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McKinney Cait, & Allyson Mitchell. Inside Killjoy’s Kastle: Dykey Ghosts, Feminist Monsters, and Other Lesbian Hauntings. Vancouver: UBC Press, 2019.

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Hundreds of years of ridicule, persecution, erasure, misunderstanding, and institutionalization could put anyone in a bad mood. Killjoy invites you into her kastle for a queer exorcism and celebration of the past.

Lesbian feminist histories can have a haunting effect on the present. This book explores the making and experience of Killjoy’s Kastle: A Lesbian Feminist Haunted House, an immersive walk-through installation and performance artwork (by Allyson Mitchell and Deirdre Logue) that materializes the frightfully acrimonious past for today. Inspired by Evangelical Christian hell houses, the exhibition has been staged in four cities so far – Toronto, London, Los Angeles, and Philadelphia – inviting visitors to interact with humorous and frightening manifestations of the spirits that haunt feminist and queer history.

Whereas traditional hell houses set out to scare and convert, Killjoy’s Kastle cheekily aims to provoke and pervert. The humorous and costumed characters in the kastle – including polyamorous vampiric grannies, a demented women's studies professor, and lesbian zombie folksingers – give expression to old and new anxieties, creating a space for critique, affect, and discussion. Inside Killjoy’s Kastle fills this space by exploring the kastle’s theoretical and political legacies in chapters by queer and feminist scholars and in vignettes by artists who participated in the project. The many colourful photos in the book also bring Killjoy’s Kastle to life, offering an important visual context.

Taking the kastle as a starting point, the contributors to this volume consider the role of lesbian feminist histories and direct-action aesthetics in contemporary queer and feminist communities, particularly the ways in which political artwork can produce new ways of knowing about the past.

This book will appeal to audiences of queer and feminist art; scholars and students of gender, women’s, and sexuality studies, queer theory, art criticism, and performance studies; queer and feminist cultural and direct-action communities; and those who have toured the Kastle to date or have heard about it through the heated media coverage or online discussions.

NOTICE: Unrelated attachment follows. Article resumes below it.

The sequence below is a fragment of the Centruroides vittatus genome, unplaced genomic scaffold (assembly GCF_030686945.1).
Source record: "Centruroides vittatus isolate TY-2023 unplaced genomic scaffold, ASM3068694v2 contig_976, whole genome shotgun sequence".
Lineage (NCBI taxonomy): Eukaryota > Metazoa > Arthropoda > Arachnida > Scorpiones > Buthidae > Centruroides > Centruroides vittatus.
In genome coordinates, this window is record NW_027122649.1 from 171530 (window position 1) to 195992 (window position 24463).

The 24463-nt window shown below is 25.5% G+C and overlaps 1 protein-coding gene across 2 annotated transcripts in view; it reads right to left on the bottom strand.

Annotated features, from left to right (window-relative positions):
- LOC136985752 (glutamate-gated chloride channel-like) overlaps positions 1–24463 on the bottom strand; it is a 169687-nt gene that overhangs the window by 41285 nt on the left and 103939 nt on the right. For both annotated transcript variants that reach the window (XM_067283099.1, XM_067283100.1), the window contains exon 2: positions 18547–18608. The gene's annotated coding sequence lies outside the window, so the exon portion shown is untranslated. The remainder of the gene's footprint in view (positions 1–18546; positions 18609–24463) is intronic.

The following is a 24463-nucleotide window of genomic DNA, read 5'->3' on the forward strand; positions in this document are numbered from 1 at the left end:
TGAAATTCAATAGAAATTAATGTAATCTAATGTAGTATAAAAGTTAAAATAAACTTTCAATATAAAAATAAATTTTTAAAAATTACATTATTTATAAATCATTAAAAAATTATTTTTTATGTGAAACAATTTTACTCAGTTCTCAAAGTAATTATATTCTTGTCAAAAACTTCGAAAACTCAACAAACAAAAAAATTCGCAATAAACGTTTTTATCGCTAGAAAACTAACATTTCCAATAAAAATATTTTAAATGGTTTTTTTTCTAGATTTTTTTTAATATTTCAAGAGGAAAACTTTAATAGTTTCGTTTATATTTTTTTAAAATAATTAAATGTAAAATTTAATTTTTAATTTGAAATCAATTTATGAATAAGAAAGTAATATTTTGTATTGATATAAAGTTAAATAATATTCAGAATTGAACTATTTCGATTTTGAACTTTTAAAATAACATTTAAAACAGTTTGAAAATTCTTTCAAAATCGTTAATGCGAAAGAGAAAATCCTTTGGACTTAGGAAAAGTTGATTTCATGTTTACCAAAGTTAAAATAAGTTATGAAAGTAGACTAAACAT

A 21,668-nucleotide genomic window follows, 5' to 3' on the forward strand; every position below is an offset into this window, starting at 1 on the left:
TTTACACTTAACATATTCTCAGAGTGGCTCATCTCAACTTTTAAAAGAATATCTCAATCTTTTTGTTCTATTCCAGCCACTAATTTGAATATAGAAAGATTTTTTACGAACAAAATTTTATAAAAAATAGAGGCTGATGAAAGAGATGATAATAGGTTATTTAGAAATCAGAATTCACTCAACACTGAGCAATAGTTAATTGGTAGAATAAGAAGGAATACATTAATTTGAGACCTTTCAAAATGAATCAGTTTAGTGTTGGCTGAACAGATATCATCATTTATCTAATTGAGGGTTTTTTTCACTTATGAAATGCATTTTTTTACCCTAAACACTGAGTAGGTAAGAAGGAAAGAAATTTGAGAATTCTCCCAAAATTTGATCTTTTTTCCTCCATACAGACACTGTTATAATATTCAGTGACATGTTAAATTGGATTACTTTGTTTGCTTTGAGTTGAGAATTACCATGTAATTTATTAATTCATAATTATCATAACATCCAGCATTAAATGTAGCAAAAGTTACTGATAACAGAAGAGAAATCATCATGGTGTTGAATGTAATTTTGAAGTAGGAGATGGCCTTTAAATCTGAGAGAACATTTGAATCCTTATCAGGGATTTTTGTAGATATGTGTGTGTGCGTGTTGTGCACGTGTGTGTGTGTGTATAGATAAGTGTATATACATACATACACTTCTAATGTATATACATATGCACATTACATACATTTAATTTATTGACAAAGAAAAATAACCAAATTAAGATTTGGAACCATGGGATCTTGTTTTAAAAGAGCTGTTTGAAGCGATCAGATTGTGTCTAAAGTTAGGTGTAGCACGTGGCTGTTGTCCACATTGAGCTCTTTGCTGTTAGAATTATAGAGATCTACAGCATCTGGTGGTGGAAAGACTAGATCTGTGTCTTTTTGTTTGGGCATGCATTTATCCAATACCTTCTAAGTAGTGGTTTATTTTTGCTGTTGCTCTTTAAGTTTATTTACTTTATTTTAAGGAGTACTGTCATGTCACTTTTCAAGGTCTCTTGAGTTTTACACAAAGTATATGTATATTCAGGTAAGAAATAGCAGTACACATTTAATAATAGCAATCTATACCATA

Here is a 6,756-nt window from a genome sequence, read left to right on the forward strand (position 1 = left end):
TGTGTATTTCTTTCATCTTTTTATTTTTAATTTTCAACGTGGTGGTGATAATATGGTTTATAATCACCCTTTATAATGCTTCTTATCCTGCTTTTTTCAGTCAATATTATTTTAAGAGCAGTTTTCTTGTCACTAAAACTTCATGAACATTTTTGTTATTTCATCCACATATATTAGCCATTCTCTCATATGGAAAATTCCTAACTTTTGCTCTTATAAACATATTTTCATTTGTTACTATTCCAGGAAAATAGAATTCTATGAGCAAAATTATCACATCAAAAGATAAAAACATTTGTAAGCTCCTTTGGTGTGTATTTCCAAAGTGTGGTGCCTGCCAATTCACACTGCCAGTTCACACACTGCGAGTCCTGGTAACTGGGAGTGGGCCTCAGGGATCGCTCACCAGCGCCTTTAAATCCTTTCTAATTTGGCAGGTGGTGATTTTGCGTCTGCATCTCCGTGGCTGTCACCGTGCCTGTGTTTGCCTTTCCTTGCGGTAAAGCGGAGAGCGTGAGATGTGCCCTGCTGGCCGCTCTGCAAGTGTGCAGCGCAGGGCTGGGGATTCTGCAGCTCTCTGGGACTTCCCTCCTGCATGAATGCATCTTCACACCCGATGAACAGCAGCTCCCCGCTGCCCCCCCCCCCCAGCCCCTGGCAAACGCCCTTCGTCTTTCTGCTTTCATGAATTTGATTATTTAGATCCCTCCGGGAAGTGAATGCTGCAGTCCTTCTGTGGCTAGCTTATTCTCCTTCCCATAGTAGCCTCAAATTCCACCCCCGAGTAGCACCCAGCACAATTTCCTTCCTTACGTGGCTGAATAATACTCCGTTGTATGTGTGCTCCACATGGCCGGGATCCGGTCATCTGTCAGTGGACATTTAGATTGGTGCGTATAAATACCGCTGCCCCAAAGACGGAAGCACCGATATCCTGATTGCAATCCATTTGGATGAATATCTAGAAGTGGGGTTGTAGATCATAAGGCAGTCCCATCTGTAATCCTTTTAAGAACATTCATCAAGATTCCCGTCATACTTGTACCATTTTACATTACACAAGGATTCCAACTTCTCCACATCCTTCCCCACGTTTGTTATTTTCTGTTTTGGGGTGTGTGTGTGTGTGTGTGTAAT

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Nagam, Julie, Carly Lane & Megan Tamati-Quenell, eds. Becoming Our Future: Global Indigenous Curatorial Practice. ARP Books, 2020.

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Becoming Our Future: Global Indigenous Curatorial Practice explores how Indigenous visual art and culture operate within and from a structural framework that is unique within the cultural milieu. Through a selection of contributions by Indigenous curators, artists, and scholars brings together perspectives that define curatorial practices, and at the same time postulates Indigenous sovereignty and self-determination within the three countries. These compelling essays begin to unearth the connections and historical moments that draw Indigenous curatorial practices together and the differences that set them apart.

With contributions from Nigel Borell, Freja Carmichael, Karl Chitham, Nici Cumpston, Léuli Eshreghi, Reuben Friend, Jarita Greyeyes, Ioana Gordon-Smith, Dr. Heather Igloliorte, Jaimie Isaac, Carly Lane, Cathy Mattes, Kimberley Moulton, Lisa Myers, Dr. Julie Nagam, Dr. Jolene Rickard, Megan Tamati-Quennell, Josh Tengan, and Daina Warren.

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Nagam, Julie and Janine Marchessault, eds. Holding Ground: Nuit Blanche and other Ruptures. Toronto: PUBLIC Books, 20202. 

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This edited collection brings together historical, contemporary, and future-oriented ways of understanding public art in, and adjacent to, the development of Nuit Blanche in Canada. Personal reflections, dialogues, and projects generate a multiperspectival and cross-cultural sense of this all-night public exhibition, which has spanned numerous Canadian cities and forged countless community relations. In addition, it weaves international voices into the dialogue on public art and public space. With contributions by Hiba Abdallah, Karen Alexander, Fern Bayer, Honoure Black and NiigaanwewidamJames Sinclair, Carole Boughannam, Karl Chitham, Sara Diamond, Alyssa Fearon, Peggy Gale, GLAM Collective (Heather Igloliorte, Julie Nagam, Carla Taunton), Édouard Glissant and Hans Ulrich Obrist, Jenn Goodwin, Maria Hupfield, Umbereen Inayet, Serena Keshavjee, Justin Langlois, Janine Marchessault, Denise Markonish, Ashley McKenzie-Barnes, bpNichol, Leah Sandals, Haema Sivanesan, Synonym Art Consultation (Chloe Chafe and Andrew Eastman), and Jean-Philippe Uzel.

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Robinson, Dylan. Hungry Listening: Resonant Theory for Indigenous Sound Studies. Minneapolis: University of Minnesota Press, 2020.